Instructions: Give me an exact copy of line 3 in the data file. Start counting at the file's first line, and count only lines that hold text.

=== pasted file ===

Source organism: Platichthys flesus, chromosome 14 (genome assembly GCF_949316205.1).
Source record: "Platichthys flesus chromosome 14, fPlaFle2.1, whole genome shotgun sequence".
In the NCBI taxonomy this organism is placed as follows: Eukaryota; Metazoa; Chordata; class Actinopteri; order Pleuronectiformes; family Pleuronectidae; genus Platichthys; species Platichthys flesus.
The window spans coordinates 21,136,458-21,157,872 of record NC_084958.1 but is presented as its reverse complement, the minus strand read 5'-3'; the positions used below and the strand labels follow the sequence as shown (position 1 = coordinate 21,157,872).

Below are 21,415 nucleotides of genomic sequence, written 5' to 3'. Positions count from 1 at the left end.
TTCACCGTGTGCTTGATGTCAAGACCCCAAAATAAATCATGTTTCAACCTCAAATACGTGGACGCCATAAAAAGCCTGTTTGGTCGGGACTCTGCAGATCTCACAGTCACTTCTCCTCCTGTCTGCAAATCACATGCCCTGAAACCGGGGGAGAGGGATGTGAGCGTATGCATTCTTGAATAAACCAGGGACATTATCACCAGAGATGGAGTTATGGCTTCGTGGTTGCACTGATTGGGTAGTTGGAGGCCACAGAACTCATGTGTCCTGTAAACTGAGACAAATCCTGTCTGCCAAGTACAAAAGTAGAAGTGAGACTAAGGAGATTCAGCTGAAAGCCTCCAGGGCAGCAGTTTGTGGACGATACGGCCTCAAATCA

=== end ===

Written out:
In the NCBI taxonomy this organism is placed as follows: Eukaryota; Metazoa; Chordata; class Actinopteri; order Pleuronectiformes; family Pleuronectidae; genus Platichthys; species Platichthys flesus.